Getty Images/Michael Kovac
Nintendo's Switch game console is wildly popular, with over 55 million units sold — and it's been out of stock nearly everywhere for months because of increased demand as millions of people are forced indoors during the coronavirus pandemic.
As more people than ever are using the Switch, hackers are increasingly targeting Nintendo Switch digital accounts.
Nintendo revealed a major breach in April, saying that "about 160,000 accounts" of Nintendo Switch users were affected. As it turns out, the actual number was closer to 300,000, Nintendo said this week.
Do you have a Nintendo Switch? Did you also have a Nintendo 3DS or Wii U?
If you answered yes to both of those questions, there's a possibility your Nintendo Switch account was one of about 300,000 that was breached by hackers.
Nintendo announced the breach in April, but it doubled the number of affected accounts in an update this week "as a result of continuing the investigation."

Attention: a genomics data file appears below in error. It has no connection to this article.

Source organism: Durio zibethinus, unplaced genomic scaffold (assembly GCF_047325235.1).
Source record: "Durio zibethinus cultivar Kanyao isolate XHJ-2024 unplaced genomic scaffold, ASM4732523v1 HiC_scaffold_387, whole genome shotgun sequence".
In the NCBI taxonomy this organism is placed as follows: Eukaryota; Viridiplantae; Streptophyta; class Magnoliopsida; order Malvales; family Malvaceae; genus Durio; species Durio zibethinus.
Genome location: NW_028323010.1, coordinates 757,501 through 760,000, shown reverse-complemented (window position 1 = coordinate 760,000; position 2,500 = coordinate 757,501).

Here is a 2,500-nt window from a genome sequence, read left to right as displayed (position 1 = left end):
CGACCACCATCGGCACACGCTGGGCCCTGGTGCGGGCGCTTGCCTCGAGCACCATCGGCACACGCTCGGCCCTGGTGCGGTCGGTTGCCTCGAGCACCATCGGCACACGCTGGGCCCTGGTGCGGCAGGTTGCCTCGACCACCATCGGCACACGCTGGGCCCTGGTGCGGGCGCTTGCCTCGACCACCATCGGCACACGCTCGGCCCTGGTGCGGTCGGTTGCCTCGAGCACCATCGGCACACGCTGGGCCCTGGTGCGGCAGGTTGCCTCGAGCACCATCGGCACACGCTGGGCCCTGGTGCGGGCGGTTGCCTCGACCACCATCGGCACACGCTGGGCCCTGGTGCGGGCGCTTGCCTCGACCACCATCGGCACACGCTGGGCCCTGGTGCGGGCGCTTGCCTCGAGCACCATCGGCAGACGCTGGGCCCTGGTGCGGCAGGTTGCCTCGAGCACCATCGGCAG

The issue applies specifically to anyone who connected their old Nintendo 3DS and Wii U "Nintendo Network ID," or NNID, to the Switch. Nintendo now uses a system called Nintendo Account, but the company allowed people with existing NNIDs to connect those to their new Nintendo Account.
Nintendo said it no longer allows NNID logins on the Switch.
If your account was breached, you'll likely know soon by receiving an email like this:
Beyond sending an email to the account associated with your Nintendo Account, Nintendo is alerting affected users by forcing a password reset.
"As a further precaution," the company said, "we will soon contact users about resetting passwords for Nintendo Network IDs and Nintendo Accounts that we have reason to believe were accessed without authorization."
Going forward, the company suggests doing two things to make your accounts more secure.
First, you should change the passwords associated with both your Nintendo Account and your Nintendo Network ID. Second, you should set up two-factor authentication, which adds an extra layer of security on top of a password.
Read the original article on Business Insider